In an exclusive extract from his new book Original Spin, Vic Marks talks about the tensions that tore his county team apart in 1986
Shockwaves were felt across Somerset at the end of the 1986 season when the club announced that their overseas players, Viv Richards and Joel Garner, would be replaced by Martin Crowe, with the inevitable consequence of Ian Botham’s departure.
Somerset had finished 16th in the championship and there was a critical loss to Lancashire in the second round of the NatWest Trophy in July. Defeat in that competition at that stage of the season condemned a county side, which was struggling in the other competitions, to another trophy-less season. That was always when the mumbling started in the committee rooms.
This was the summer when Ian was banned from the game for two months after admitting that he had smoked pot earlier in his career. The response of his relatively new and ill-conceived choice as manager, Tim Hudson, to Ian’s admission, which was revealed on the front pages of the Mail on Sunday after a deal had been brokered between the two parties, raised the odd eyebrow. “Doesn’t everybody?” said a bemused Hudson.
Ian’s manager was a charmer but not the ideal man to be running his business affairs in the mid-80s – or in any other decade. The notion of a career in Hollywood, promoted by Hudson, never quite came to pass though Ian did appear in pantomime half a dozen years later.
Ian’s enforced absence from first-class cricket meant that he was obliged to play in Somerset’s second team to get some practice for the first time in more than a decade. Julian Wyatt was leading the team at the time and he was asked how tricky it was to captain Botham. “It was very simple, actually,” he replied. “Ian told me when he wanted to bat and he told me when he wanted to bowl.” (For the record Ian scored 41 and took two for 47 from his 15 overs.)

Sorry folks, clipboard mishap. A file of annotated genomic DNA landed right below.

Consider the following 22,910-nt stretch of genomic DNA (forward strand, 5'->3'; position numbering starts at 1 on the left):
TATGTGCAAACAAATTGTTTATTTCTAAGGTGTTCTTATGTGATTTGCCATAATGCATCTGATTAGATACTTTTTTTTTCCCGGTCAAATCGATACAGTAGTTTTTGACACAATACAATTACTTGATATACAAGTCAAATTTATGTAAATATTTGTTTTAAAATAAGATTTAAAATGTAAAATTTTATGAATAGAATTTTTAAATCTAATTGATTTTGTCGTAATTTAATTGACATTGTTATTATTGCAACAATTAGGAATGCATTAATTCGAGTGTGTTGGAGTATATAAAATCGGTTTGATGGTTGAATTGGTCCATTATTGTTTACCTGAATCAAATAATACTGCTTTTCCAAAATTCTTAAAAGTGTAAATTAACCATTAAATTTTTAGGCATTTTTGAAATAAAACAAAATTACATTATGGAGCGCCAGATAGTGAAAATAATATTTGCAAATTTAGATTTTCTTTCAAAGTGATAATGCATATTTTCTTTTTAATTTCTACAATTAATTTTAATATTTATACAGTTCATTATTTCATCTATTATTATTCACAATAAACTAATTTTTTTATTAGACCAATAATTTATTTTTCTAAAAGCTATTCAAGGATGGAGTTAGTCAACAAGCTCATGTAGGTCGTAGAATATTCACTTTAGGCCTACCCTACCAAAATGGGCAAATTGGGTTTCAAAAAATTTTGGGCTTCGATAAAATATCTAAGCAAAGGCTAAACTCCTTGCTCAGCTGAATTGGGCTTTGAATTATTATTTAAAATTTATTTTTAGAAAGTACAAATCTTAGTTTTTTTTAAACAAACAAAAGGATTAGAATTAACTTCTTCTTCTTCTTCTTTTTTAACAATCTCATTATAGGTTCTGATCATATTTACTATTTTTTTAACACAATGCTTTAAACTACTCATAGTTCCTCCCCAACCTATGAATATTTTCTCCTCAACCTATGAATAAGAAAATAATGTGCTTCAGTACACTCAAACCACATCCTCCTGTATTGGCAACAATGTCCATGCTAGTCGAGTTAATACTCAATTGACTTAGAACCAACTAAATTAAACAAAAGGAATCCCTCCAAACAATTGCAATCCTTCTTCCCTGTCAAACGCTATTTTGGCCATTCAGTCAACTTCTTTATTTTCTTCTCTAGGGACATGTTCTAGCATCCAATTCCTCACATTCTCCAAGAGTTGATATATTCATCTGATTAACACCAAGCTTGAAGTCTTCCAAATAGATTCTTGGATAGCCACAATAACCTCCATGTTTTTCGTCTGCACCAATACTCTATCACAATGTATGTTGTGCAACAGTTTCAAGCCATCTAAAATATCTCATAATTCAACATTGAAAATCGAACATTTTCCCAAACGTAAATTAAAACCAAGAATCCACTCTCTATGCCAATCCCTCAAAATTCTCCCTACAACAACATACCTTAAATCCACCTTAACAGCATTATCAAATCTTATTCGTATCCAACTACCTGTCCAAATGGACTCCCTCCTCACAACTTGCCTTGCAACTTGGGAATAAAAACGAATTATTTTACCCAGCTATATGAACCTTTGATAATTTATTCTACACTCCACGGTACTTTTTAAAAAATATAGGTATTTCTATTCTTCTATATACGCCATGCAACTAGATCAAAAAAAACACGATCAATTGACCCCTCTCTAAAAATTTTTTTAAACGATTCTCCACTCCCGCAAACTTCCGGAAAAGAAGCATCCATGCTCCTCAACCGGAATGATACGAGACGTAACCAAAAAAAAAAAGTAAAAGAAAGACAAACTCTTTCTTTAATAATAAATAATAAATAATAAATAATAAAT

Another problem stemmed from the mediocre output of the newer members of the side. There were no new sources of wickets, while Nigel Felton and Jon Hardy struggled to have an impact as batsmen. In the wake of that NatWest Trophy defeat to Lancashire, Viv had been in a foul mood, frustrated by another Somerset failure, and increasingly the argument surfaced that the younger players struggled to perform because of Viv’s mighty, broody, overbearing presence.
It was an argument that failed to convince me then, it does not convince me now nor did I find it vindicated soon after Viv had been sacked when the output of the players concerned was exactly the same.
The overhaul was not the brainwave of the captain, Peter Roebuck. The idea stemmed from the chairman, Michael Hill, and the process was ignited when Crowe, whose registration was still held by Somerset (dating from 1984 when Viv and Joel had been busy with West Indies), asked permission to speak to Essex, which he assumed would be a routine request. The plans were kept secret and I was astonished when Pete told me about them. My immediate view, which did not change, was: “In your shoes I would not do that.”